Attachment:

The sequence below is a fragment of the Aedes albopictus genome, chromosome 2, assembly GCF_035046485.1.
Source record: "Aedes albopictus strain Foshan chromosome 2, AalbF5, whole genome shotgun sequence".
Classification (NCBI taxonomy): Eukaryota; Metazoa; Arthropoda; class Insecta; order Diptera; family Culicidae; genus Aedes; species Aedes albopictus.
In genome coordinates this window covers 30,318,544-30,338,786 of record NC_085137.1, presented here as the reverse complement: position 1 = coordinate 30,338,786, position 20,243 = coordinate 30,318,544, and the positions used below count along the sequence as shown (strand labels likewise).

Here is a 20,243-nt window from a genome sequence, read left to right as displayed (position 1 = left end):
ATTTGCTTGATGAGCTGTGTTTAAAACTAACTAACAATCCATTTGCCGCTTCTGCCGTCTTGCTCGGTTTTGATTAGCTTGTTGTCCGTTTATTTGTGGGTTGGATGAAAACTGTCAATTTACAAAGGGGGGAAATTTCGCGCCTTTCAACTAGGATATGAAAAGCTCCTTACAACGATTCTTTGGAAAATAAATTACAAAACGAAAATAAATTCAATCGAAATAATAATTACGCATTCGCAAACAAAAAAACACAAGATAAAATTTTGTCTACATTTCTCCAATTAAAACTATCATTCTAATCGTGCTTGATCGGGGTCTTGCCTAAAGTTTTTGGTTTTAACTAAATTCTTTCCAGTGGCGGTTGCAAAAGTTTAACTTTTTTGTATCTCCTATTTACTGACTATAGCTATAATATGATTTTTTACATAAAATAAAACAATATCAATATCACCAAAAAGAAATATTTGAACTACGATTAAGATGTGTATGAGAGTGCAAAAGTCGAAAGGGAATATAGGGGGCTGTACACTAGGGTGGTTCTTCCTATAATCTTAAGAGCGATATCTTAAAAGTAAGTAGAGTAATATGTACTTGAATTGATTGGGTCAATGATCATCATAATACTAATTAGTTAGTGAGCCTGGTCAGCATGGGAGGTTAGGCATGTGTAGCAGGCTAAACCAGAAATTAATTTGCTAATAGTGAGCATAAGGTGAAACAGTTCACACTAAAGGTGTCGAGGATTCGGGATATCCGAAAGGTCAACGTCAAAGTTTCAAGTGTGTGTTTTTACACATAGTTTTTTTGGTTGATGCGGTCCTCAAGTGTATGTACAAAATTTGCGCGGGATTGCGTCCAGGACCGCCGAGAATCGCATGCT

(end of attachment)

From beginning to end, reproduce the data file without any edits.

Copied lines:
The sequence below is a fragment of the Aedes albopictus genome, chromosome 2, assembly GCF_035046485.1.
Source record: "Aedes albopictus strain Foshan chromosome 2, AalbF5, whole genome shotgun sequence".
Classification (NCBI taxonomy): Eukaryota; Metazoa; Arthropoda; class Insecta; order Diptera; family Culicidae; genus Aedes; species Aedes albopictus.
In genome coordinates this window covers 30,318,544-30,338,786 of record NC_085137.1, presented here as the reverse complement: position 1 = coordinate 30,338,786, position 20,243 = coordinate 30,318,544, and the positions used below count along the sequence as shown (strand labels likewise).

Here is a 20,243-nt window from a genome sequence, read left to right as displayed (position 1 = left end):
ATTTGCTTGATGAGCTGTGTTTAAAACTAACTAACAATCCATTTGCCGCTTCTGCCGTCTTGCTCGGTTTTGATTAGCTTGTTGTCCGTTTATTTGTGGGTTGGATGAAAACTGTCAATTTACAAAGGGGGGAAATTTCGCGCCTTTCAACTAGGATATGAAAAGCTCCTTACAACGATTCTTTGGAAAATAAATTACAAAACGAAAATAAATTCAATCGAAATAATAATTACGCATTCGCAAACAAAAAAACACAAGATAAAATTTTGTCTACATTTCTCCAATTAAAACTATCATTCTAATCGTGCTTGATCGGGGTCTTGCCTAAAGTTTTTGGTTTTAACTAAATTCTTTCCAGTGGCGGTTGCAAAAGTTTAACTTTTTTGTATCTCCTATTTACTGACTATAGCTATAATATGATTTTTTACATAAAATAAAACAATATCAATATCACCAAAAAGAAATATTTGAACTACGATTAAGATGTGTATGAGAGTGCAAAAGTCGAAAGGGAATATAGGGGGCTGTACACTAGGGTGGTTCTTCCTATAATCTTAAGAGCGATATCTTAAAAGTAAGTAGAGTAATATGTACTTGAATTGATTGGGTCAATGATCATCATAATACTAATTAGTTAGTGAGCCTGGTCAGCATGGGAGGTTAGGCATGTGTAGCAGGCTAAACCAGAAATTAATTTGCTAATAGTGAGCATAAGGTGAAACAGTTCACACTAAAGGTGTCGAGGATTCGGGATATCCGAAAGGTCAACGTCAAAGTTTCAAGTGTGTGTTTTTACACATAGTTTTTTTGGTTGATGCGGTCCTCAAGTGTATGTACAAAATTTGCGCGGGATTGCGTCCAGGACCGCCGAGAATCGCATGCT